Canada’s New Extractive Sector Transparency Measures Act and its Implications for Companies Subject to the U.S. Foreign Corrupt Practices Act

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On June 1, 2015, Canada’s Extractive Sector Transparency Measures Act (“ESTMA” or “the Act”) came into force. Approved in December 2014, but not in force until this month, the Act requires companies in the extractive sector to report annually on certain payments made to any level of government—including payments made to employees of state-owned corporations—both in Canada and abroad. In line with Canada’s commitment to join global anti-corruption efforts, the Act’s stated purpose is to enhance transparency in the resource extractive sector in order to deter and detect corruption, including corruption under Canada’s Corruption of Foreign Public Officials Act. As discussed in this client alert, the Act contains its own enforcement and penalty provisions. Equally important, in light of the heavy scrutiny given to the extractive sector by foreign bribery prosecutors—according to a recent study by the Organization for Economic Co-operation and Development (OECD), 19% of all concluded foreign bribery cases since 1999 have involved the extractive industries—the Act also has broader implications for foreign bribery enforcement, including enforcement of the U.S. Foreign Corrupt Practices Act (FCPA). Indeed, consistent with the OECD study, a significant number of FCPA enforcement actions have implicated the extractive sector, including the TSKJ cases, which involved bribery in the liquefied natural gas industry and resulted in the largest combined FCPA resolution in history. Accordingly, Canadian extractive companies and companies doing business in Canada that are involved in the extractive sector should pay close attention both to the requirements of the ESTMA itself and to its potential impact on anti-corruption enforcement efforts.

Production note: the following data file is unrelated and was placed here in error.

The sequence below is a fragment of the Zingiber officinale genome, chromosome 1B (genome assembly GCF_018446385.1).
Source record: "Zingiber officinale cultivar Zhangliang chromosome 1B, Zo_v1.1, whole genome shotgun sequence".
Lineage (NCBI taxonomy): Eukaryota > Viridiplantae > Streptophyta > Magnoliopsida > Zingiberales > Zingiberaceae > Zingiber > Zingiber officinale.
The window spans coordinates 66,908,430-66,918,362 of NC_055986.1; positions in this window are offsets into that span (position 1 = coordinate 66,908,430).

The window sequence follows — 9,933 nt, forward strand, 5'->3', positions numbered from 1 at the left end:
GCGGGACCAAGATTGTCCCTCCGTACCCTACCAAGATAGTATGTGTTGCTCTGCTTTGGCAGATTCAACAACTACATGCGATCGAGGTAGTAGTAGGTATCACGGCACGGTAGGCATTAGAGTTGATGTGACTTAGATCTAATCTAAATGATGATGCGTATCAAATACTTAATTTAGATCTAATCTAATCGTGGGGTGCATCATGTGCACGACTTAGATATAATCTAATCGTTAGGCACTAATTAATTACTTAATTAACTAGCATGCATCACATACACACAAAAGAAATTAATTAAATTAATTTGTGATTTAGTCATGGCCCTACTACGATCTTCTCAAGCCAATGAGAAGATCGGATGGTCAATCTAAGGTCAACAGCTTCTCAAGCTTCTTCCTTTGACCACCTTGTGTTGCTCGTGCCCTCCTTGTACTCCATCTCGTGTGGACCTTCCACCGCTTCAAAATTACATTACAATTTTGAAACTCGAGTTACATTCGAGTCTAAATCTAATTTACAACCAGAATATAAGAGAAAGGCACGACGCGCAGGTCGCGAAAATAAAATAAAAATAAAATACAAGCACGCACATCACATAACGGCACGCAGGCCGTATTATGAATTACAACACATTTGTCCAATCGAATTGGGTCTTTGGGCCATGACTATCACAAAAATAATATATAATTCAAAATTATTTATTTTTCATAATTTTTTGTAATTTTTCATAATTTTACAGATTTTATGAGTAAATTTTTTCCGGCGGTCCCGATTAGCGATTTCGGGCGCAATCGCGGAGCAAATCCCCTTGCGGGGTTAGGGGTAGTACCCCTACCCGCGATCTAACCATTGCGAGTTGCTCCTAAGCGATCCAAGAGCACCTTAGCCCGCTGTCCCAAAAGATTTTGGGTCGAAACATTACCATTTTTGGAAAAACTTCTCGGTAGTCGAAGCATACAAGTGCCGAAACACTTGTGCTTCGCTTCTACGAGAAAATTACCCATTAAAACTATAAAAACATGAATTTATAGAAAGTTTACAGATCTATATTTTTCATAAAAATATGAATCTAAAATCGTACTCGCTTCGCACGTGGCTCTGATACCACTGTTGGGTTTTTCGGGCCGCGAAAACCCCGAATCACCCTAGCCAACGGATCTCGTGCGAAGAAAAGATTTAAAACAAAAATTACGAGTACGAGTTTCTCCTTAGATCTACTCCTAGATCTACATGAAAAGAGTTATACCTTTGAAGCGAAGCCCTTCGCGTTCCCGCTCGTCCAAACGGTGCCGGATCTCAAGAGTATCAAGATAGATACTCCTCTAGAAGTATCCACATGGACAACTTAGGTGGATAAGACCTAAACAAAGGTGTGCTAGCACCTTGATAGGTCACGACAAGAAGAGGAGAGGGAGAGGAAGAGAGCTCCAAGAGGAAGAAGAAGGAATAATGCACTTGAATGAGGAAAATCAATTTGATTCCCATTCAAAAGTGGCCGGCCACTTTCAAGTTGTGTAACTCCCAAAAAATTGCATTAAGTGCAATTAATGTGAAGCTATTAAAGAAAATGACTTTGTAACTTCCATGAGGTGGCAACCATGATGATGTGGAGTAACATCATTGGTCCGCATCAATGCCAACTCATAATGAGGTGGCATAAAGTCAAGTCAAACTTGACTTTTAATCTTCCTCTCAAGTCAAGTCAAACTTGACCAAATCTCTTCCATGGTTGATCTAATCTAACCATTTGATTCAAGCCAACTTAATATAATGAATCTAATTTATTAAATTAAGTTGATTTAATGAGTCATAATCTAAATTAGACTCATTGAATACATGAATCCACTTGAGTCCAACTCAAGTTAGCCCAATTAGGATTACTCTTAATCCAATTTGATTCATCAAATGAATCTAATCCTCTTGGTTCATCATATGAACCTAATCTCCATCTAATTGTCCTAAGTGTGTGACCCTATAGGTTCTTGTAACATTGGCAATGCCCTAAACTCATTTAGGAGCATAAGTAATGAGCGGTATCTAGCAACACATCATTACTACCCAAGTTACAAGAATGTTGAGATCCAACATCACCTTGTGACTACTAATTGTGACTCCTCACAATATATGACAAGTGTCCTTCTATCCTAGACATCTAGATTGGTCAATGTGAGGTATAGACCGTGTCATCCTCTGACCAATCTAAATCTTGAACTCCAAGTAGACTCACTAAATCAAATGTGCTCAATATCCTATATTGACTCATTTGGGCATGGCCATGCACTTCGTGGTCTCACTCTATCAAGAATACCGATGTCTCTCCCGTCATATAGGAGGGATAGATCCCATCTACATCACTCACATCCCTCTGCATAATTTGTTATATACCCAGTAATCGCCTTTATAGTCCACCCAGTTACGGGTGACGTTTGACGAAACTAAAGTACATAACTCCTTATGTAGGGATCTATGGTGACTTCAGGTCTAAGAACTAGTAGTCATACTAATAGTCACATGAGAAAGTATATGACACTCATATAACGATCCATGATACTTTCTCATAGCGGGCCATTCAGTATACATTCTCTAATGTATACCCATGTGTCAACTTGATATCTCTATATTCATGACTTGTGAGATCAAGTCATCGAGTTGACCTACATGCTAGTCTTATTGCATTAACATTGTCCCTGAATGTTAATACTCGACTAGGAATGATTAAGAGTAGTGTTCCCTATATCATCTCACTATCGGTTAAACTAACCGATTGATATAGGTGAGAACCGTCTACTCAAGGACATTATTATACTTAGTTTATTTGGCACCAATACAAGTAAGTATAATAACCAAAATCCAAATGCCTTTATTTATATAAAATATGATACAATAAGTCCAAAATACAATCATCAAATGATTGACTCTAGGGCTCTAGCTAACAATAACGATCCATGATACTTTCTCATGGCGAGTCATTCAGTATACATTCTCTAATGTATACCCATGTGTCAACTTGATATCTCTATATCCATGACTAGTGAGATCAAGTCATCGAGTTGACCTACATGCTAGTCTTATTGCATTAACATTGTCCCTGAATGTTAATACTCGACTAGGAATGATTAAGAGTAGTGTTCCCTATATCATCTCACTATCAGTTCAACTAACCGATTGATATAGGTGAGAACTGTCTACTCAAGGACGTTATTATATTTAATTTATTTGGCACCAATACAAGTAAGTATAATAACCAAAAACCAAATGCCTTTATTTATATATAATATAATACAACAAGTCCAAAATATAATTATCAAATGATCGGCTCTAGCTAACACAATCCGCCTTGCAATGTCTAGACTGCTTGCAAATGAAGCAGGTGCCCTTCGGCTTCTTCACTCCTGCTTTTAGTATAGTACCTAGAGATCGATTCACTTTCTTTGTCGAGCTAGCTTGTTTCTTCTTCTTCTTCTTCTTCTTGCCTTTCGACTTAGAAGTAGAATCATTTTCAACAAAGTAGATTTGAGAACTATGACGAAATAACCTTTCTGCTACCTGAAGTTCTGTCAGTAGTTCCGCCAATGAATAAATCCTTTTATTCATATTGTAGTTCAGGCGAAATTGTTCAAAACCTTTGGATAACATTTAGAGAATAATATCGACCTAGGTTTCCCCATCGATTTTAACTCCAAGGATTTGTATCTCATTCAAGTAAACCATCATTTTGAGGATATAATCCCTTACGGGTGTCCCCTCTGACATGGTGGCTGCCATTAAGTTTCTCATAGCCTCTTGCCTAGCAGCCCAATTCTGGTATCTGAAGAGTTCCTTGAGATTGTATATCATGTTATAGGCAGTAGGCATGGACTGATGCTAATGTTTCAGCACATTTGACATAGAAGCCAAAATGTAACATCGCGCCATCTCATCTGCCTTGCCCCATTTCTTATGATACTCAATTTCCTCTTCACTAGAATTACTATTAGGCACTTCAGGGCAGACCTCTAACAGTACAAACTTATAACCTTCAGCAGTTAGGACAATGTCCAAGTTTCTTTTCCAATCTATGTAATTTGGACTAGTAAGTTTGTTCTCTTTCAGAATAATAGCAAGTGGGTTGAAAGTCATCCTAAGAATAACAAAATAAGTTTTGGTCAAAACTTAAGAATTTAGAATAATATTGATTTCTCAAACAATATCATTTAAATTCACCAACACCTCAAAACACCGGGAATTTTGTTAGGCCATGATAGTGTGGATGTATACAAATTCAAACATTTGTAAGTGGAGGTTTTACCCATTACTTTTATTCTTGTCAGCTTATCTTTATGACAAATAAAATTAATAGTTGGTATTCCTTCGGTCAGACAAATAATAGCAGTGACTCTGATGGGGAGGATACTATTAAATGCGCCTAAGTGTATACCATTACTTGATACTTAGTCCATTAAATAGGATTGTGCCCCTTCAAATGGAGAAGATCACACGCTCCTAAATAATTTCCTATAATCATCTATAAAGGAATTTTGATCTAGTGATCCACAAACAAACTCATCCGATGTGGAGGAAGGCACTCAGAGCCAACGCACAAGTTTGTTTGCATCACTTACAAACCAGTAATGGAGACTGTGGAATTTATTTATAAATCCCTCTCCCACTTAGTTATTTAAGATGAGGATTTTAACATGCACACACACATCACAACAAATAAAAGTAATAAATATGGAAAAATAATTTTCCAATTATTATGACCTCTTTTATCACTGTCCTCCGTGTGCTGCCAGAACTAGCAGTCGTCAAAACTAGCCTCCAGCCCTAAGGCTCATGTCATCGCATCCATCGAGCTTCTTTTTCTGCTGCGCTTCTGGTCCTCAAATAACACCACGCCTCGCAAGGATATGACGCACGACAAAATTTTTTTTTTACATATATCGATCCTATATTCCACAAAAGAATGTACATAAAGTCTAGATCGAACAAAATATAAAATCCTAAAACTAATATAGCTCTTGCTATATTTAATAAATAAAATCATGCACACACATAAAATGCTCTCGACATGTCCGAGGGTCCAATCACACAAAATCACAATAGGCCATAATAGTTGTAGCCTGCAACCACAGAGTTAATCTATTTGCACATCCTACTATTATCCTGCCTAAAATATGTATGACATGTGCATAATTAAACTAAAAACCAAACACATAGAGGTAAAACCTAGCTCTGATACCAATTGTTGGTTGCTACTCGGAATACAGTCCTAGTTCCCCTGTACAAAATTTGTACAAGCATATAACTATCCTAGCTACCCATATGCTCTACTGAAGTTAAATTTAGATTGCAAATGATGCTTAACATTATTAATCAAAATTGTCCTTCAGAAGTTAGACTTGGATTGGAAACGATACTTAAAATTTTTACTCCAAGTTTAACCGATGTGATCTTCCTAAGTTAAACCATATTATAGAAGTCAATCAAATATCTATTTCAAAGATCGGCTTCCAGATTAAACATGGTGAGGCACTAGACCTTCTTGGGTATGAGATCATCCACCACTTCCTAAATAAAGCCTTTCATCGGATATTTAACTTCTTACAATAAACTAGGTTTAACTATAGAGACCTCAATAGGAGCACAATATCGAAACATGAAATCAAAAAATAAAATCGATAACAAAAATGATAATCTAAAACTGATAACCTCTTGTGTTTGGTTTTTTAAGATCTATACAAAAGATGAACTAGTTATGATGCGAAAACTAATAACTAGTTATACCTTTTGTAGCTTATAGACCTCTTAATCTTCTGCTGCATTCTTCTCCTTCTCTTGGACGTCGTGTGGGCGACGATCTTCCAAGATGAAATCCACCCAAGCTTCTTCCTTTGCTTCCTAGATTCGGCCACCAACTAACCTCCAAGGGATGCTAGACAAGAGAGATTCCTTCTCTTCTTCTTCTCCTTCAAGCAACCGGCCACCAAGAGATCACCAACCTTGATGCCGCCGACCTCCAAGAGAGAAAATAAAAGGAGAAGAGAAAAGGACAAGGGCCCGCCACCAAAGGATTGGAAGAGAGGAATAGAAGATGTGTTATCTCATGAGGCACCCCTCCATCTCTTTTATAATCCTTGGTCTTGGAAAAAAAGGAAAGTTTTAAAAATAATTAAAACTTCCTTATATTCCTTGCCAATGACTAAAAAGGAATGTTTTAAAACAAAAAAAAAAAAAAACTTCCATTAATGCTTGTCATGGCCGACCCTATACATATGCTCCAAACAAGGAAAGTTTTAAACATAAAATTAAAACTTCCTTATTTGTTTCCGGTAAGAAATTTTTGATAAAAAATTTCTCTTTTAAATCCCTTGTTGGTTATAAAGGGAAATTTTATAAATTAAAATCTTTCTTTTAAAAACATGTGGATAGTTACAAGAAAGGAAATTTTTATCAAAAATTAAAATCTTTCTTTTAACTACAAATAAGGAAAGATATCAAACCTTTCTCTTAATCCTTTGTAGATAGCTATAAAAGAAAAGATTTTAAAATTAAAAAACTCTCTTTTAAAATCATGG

Please see full Alert below for more information.

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DISCLAIMER: Because of the generality of this update, the information provided herein may not be applicable in all situations and should not be acted upon without specific legal advice based on particular situations.

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